- Define distraction and multitasking, and describe how personal technology may help or hinder your study efforts
“Multitasking”—doing several things at the same time—has become a common word for describing what many of us do every day in the modern world. Our busy lifestyles and our ever-present devices suggest that many of us have become multitasking experts.
But is multitasking real? Is it possible to do several things at the same time? Can we actually check Facebook, watch television, read a textbook, and write a paper at roughly the same time . . . productively?
Switch Tasks = Lose Productivity
Evidence suggests that multitasking is not, in fact, possible. Psychology research shows that we can attend to only one cognitive task at a time. What we call multitasking is actually just switching back and forth between tasks quickly. This isn’t necessarily a problem, but we lose time with each switch. The loss may only be one-tenth of a second, but the time adds up. Think about your own experience.
Researchers have found that multitasking increases production of the stress hormone, cortisol, and the fight-or-flight hormone, adrenaline. These hormone-level increases can cause the brain to literally overheat, which leads to foggy mental processing. So multitasking while studying for a final exam might not be a good idea.
Multitasking also taxes the prefrontal cortex, the part of the brain that integrates information. Your capacity for problem-solving decreases with the number of tasks you try to perform at the same time.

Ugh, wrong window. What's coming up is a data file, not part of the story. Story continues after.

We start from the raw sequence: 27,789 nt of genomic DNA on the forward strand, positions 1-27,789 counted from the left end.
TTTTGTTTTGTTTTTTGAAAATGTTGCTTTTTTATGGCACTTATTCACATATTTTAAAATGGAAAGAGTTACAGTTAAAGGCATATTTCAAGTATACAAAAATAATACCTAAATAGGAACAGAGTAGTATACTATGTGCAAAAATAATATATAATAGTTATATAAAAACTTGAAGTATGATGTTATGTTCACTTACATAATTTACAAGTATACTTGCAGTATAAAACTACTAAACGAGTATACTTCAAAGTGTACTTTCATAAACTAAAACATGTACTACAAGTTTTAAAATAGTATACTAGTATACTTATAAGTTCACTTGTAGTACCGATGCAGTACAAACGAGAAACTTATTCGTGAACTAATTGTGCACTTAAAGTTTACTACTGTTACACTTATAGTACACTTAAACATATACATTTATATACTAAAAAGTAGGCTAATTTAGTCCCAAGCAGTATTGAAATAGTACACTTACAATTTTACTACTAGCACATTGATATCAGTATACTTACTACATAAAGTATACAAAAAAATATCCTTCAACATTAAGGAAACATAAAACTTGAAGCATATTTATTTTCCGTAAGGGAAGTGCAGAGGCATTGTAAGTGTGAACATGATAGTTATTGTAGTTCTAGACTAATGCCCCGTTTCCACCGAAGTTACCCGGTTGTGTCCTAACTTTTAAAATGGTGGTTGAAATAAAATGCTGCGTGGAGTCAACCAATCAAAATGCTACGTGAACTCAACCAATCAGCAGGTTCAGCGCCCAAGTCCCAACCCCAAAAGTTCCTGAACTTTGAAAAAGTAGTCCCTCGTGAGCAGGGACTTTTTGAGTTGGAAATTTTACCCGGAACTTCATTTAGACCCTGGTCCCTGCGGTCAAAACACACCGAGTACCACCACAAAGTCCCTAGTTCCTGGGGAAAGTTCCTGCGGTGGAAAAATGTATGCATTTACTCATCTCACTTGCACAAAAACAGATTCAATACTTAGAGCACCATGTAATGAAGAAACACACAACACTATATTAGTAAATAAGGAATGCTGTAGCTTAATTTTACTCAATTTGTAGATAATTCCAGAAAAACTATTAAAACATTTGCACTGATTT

Personal Technology: Helping or Hindering Your Study Efforts
The perceived need to multitask is driven largely by the technology takeover of recent years. Smartphones, email, social networking, Instagram, Twitter . . . all make multitasking seem both necessary and possible. They all require switching in and out of a line of thinking. With these technologies, we face constant information overload and distraction.
Becoming More Productive
How can we become more productive with our time and energy, given our tendency to multitask? Consider these tips:
- Try “batch processing”: Have set times during the day for checking and responding to emails.
- Use concentrated time: Block off time for working on just one task. You may need to turn off your phone.
- Do what’s most important first: Make goals for the day and accomplish them. The sense of achievement can help you resist anxiety-driven multitasking.
What are your thoughts on multitasking? How does it affect your productivity? The following video, from the University of British Columbia, features students talking about multitasking. Does it exist? Is it effective? Listen in, or view the full discussion on multitasking by University of British Columbia.